The Rule of Law and the Eurozone Crisis

The rule of law is a foundation principle of the European Union, yet the banking and sovereign debt crises of recent years threaten to undermine it. By Sophie Thurner


The rule of law is a widely accepted principle; it is seen essential to the smooth functioning of any political system. In times of crisis, it can act as a tool of guidance for institutions or individuals in order to set clear limits to the use of power. Nevertheless, responses to crisis must be fairly quick and flexibly and thus sometimes disregard and erode this crucial principle.

There exists an intrinsic link between the rule of law and the European legal order, yet what is of particular interest is how these concepts are managed with regards to economic turbulence within the Eurozone monetary union.

The rule of law defined

It is merely impossible to give a “one-size-fits-all” definition of the rule of law. This is not just because there is no universally-agreed definition but also because its interpretation varies across the globe. In Germany, for example, the notion of the rule of law is interpreted by the concept of the Rechtsstaat, whereas in France, it is interpreted under the L’Etat de Droit. The concept of the rule of law is therefore anything but well defined, despite its wide acceptance and application. This might indicate that it is easier to explain the concepts in terms of its ends than its means. The rule of law establishes a relationship between rulers and the ruled, similar to the notion of the social contract theories developed by philosophers such as Hobbes and Locke.

An important feature, which should apply to all forms of the rule of law, is the fact that law must be applied consistently and everyone must be equal before it. This is the basis of establishing trust. Furthermore, it gives the law certainty and encourages its publicity. The ability of the law to be seen to guide human conduct is particularly essential and enhances the idea that people ought to be governed by law.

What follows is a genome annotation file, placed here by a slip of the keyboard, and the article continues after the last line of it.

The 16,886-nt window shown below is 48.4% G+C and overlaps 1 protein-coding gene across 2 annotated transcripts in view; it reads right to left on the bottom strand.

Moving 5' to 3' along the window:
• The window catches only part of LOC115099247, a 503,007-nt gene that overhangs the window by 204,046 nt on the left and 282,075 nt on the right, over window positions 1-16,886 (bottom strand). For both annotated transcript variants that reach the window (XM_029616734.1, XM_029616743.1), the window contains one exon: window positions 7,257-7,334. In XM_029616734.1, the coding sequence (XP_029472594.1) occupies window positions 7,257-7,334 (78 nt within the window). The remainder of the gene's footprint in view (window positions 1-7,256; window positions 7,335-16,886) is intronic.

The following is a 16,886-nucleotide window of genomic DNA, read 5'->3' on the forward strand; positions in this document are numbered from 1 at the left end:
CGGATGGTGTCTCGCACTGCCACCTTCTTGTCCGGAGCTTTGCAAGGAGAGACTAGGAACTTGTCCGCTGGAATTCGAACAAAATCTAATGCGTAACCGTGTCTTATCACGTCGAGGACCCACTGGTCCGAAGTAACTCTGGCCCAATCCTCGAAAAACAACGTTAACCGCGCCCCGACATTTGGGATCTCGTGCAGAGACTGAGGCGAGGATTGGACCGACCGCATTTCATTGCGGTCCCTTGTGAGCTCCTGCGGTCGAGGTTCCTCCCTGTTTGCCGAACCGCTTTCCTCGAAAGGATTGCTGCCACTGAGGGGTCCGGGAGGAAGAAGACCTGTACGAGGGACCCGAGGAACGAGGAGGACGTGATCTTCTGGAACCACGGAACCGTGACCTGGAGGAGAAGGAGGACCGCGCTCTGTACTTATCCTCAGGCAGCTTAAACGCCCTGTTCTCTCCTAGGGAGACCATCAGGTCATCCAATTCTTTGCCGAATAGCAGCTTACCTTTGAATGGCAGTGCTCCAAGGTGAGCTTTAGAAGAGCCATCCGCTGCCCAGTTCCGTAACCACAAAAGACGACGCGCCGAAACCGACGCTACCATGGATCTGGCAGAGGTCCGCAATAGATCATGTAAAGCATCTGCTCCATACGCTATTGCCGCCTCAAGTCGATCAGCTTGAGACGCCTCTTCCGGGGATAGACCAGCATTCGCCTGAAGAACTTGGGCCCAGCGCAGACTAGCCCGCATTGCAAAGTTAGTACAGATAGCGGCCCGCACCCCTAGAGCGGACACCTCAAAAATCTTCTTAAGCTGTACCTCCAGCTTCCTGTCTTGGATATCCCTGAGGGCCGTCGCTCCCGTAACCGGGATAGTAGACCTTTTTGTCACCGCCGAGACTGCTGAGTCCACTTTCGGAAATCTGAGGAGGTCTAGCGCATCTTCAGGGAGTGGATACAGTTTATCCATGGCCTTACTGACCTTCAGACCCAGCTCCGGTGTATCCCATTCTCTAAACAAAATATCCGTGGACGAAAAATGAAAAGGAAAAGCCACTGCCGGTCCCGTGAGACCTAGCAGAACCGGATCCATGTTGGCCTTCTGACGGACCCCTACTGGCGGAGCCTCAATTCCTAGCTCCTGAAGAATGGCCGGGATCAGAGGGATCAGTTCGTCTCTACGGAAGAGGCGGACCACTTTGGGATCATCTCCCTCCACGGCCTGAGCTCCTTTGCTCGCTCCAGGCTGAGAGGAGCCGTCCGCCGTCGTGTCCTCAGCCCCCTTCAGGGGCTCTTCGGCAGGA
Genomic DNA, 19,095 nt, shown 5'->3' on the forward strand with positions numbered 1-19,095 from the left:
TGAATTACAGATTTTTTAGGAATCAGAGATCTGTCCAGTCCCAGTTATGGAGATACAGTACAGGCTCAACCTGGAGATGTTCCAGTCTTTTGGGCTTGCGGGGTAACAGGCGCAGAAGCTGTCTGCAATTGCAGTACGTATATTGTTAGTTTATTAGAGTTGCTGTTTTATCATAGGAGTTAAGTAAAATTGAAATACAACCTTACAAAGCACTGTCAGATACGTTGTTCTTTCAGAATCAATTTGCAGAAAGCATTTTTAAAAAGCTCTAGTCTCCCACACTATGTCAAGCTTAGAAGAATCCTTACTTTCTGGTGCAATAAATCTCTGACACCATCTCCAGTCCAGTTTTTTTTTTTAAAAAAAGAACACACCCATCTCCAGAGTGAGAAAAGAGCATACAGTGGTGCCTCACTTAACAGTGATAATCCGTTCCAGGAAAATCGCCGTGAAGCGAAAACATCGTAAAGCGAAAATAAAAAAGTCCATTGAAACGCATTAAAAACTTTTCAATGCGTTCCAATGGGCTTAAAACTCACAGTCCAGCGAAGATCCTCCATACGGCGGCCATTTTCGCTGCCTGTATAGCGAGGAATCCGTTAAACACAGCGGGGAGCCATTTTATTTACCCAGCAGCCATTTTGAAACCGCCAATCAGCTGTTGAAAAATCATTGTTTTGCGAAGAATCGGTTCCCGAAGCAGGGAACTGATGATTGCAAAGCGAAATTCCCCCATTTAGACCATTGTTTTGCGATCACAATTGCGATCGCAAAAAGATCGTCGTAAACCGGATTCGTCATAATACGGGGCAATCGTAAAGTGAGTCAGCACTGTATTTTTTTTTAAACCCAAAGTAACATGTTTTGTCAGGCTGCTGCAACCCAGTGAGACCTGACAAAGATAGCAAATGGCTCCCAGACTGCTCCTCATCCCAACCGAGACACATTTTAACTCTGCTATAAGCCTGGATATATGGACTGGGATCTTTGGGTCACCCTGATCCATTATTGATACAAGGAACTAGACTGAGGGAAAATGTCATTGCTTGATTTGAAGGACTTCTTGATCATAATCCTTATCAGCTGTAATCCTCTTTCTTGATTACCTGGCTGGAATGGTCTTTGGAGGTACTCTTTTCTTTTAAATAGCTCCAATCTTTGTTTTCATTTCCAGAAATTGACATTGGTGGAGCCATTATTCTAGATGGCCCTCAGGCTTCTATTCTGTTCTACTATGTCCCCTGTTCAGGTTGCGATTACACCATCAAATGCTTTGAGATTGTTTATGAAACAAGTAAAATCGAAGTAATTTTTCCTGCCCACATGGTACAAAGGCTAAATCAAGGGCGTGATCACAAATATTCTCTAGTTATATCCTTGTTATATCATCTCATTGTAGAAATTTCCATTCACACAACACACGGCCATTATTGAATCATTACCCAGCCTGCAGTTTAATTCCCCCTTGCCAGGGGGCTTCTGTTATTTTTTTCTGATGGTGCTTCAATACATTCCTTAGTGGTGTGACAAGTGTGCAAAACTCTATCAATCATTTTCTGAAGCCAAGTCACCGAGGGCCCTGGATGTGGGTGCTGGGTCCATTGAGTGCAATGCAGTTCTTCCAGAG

Another point, which is of crucial importance and a by-product when exercising the rule of law rightly, is the notion of stability. As Hayek notes: “The rule of law is both popular and vague [. . .] but any exercise of power should be subject to the law” (Hayek, 1994). His ideas thus emphasis the thesis that there is no single definition of the rule of law but rather a plurality of impressions. Furthermore, what recurring notions in many philosophical writings about the rule of law have in common is the crucial importance of separation of power and consistent enforcement of law in order to prevent its abuse.

The legal order and the European Union

The Union’s legal order rests on several principles that are constitutional in nature and have been developed by the European Court of Justice (ECJ) over a period of time. These constitutional principles include key themes, which are also outlined by the rule of law and are therefore directly reinforced by it. These establish the autonomous legal order of the EU, which has been made very explicit in the Costa v ENEL case. In this case the court reinforced the fact that in contrast to international treaties, the EEC Treaty has created its own legal system, to which member-states are bound to subscribe. In addition it is important to note that the Union’s legal order is given substance only through European law, making the EU a legal reality as it is created by law and based on law. Thus the institution is not only a creation of law but also pursues its objective purely by the means of law.

Especially after the Second World War, the rule of law gained importance on an international level. In the milestone judgement Les Verts v. Parliament, the ECJ referred to the European Community as a community based on the rule of law. This notion was made into EU law in the Maastricht Treaty and included the rule of law as one of the fundamental criteria, which a country must meet before accession to the EU. The rule of law was chosen, as a key principle because, even though its interpretations vary, its common denominator of the legal base was thought to foster mutual trust. It sometimes it is even interpreted as the backbone of the EU. As the current Justice Commissioner, Reding in a recent speech notes, “The Union is a unique construction as it is not bound together by force, by a common army or a common policy force, but only by the strength of the rule of law ” (Reding, 2013).